I would single out two particular awards where I would have liked to see a lot more nominees. Firstly there is what is now called the ‘Energy Champion‘ award which is for an individual who has made a significant contribution to our industry. I suspect that one reason for a small field is that people don’t feel they should nominate themselves. I totally agree with this so why not nominate a colleague or contact who has gone above and beyond the call of duty. They could be your energy hero or they could be a rising star, it doesn’t matter; what matters is the impact they have had.

The second award where I would like to see a deluge of nominees is for safety. This is a topic close to my heart and I know that, for most companies in our sector, it is the number one priority or core value. Lots of good stuff is happening, every day, to improve processes, change behaviour and reduce risks. Let’s celebrate this and use the awards to showcase what can be done to inspire others to raise their game too.

So my plea is that we make the job of this year’s judging panel much more difficult by swamping them with loads of examples of the good things that are happening in our industry. This would be a nice problem to have.

The EI Awards are free to enter and the deadline for submissions is 29 June 2015.
For more information, please visit www.energyinst.org/ei-awards

 

Energy Barometer – the role you can play

Prof. Jim Skea CBE FEI EI President Elect

Prof. Jim Skea CBE FEI
EI President Elect

This month sees the roll-out of the EI’s new Energy Barometer, which aims to ensure that the voice of the energy professional is heard by policy-makers and in the wider energy debate. The Barometer will be drawn from an annual survey among EI members.

Some of you will have already had an email from EI President, Ian Marchant FEI, inviting you to join the EI College which is at the heart of the Energy Barometer initiative. This means you had the good fortune to be randomly selected from among the professional and pre-professional membership to spearhead the Barometer project. If you have received an invitation, please accept at once. The EI Knowledge Team is waiting for your reply.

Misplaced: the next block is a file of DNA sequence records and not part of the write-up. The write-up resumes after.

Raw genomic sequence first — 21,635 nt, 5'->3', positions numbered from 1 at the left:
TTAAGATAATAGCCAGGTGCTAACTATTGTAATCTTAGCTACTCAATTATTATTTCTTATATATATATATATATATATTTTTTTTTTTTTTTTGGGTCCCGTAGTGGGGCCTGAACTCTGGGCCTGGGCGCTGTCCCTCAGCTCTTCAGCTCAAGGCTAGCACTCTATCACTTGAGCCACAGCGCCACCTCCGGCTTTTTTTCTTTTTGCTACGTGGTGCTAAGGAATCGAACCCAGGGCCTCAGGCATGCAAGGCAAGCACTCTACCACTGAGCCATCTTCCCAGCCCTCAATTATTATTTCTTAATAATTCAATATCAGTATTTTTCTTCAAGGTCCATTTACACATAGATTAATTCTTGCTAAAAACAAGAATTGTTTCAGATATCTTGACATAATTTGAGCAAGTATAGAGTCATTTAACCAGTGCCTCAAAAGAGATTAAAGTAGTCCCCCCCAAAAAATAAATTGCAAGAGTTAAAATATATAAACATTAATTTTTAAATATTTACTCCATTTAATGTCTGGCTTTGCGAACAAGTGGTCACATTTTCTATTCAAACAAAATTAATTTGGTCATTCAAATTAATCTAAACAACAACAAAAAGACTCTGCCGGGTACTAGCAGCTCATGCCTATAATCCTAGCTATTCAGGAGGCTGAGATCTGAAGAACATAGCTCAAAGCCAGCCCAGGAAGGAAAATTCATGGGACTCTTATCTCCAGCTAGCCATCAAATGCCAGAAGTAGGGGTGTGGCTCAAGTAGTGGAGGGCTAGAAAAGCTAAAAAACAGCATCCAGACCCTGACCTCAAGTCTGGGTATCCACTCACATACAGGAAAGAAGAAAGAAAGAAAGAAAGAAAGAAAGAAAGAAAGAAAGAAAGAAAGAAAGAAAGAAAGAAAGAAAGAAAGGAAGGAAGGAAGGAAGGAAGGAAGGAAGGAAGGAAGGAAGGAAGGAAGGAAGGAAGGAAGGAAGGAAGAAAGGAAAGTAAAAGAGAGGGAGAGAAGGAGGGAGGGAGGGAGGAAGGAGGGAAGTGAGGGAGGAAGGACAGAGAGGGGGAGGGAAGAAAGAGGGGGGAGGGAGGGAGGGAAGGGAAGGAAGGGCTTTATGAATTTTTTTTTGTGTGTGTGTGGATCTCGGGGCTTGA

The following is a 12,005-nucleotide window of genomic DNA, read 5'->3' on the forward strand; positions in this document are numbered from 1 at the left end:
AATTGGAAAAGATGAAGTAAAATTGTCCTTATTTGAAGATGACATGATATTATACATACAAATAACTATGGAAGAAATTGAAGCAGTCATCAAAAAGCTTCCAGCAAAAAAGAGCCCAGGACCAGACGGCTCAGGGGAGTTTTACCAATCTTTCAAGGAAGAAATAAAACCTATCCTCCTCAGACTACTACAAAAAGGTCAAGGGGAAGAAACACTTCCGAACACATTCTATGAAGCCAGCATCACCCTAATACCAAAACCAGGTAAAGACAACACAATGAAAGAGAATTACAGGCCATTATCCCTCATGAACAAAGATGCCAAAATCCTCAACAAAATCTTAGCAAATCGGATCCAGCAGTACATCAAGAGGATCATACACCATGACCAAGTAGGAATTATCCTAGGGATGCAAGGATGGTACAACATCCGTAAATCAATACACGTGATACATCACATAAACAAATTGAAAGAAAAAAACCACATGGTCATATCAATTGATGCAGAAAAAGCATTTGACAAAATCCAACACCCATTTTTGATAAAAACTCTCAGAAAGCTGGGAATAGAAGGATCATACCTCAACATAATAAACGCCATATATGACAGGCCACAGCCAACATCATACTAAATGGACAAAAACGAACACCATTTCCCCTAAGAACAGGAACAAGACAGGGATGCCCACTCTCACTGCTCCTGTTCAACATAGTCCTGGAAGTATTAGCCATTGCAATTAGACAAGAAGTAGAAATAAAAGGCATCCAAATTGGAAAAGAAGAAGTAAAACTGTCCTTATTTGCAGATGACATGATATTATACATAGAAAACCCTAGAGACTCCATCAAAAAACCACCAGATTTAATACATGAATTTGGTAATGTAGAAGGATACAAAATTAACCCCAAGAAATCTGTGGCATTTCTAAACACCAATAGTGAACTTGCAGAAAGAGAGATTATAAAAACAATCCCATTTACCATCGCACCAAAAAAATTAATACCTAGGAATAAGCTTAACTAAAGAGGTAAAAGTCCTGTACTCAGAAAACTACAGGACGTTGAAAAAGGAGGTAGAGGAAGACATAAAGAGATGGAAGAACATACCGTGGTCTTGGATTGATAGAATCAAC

The team is currently preparing a questionnaire, which will be circulated to College members in early February. This involves researching questions, consulting industry experts and the EI’s Energy Advisory Panel, and fine-tuning the questions with the help of survey experts based at the University of Cardiff.  College members will be given two weeks to complete the questionnaire online, which should take no more than one hour. In March, the EI Knowledge Team will start to draw up a report developing a clear narrative from the conclusions and identify strong or surprising messages. The report will be reinforced with relevant industry statistics and will cross-reference energy policy proposals featuring in the party manifestos for the 2015 General Election. The report will then be published at a suitable time in the weeks following the election, and its findings will be communicated to EI members, government, and the public.

I can’t over-emphasise the importance of EI members’ participation in bringing credibility and prestige to the Barometer report. We are determined to ensure that the report picks up members’ views, 600 in all, right across the EI. In practice, this means that we’ve refined our random selection in two ways: first by making sure that we meet quotas for Fellow (FEI), Member (MEI) and Graduate (GradEI) members to ensure that the perspectives of both seasoned industry experts and future energy leaders are captured; second by ensuring that we get equal contributions from those who have elected to receive Energy World and those who have elected to receive Petroleum Review magazines.

If you have not received an invitation, you have not lost out. The College will have a two-year rolling membership with half the members replaced annually so that we combine an element of continuity with an opportunity for a wide range of EI members to contribute. This year’s invitations will be for a mixture of one-year and two-year memberships – in 2016 a further set of invitations will go out and you may well be on the list.

People who are not College members can also join activity on social media to discuss potential questions and important topics as well as debate the report findings – join in the conversation now @EnergyInstitute #EnergyBarometer to help form the questionnaire.

This is an exciting initiative in what will be a critical year for energy policy. Please join in and make your voice heard.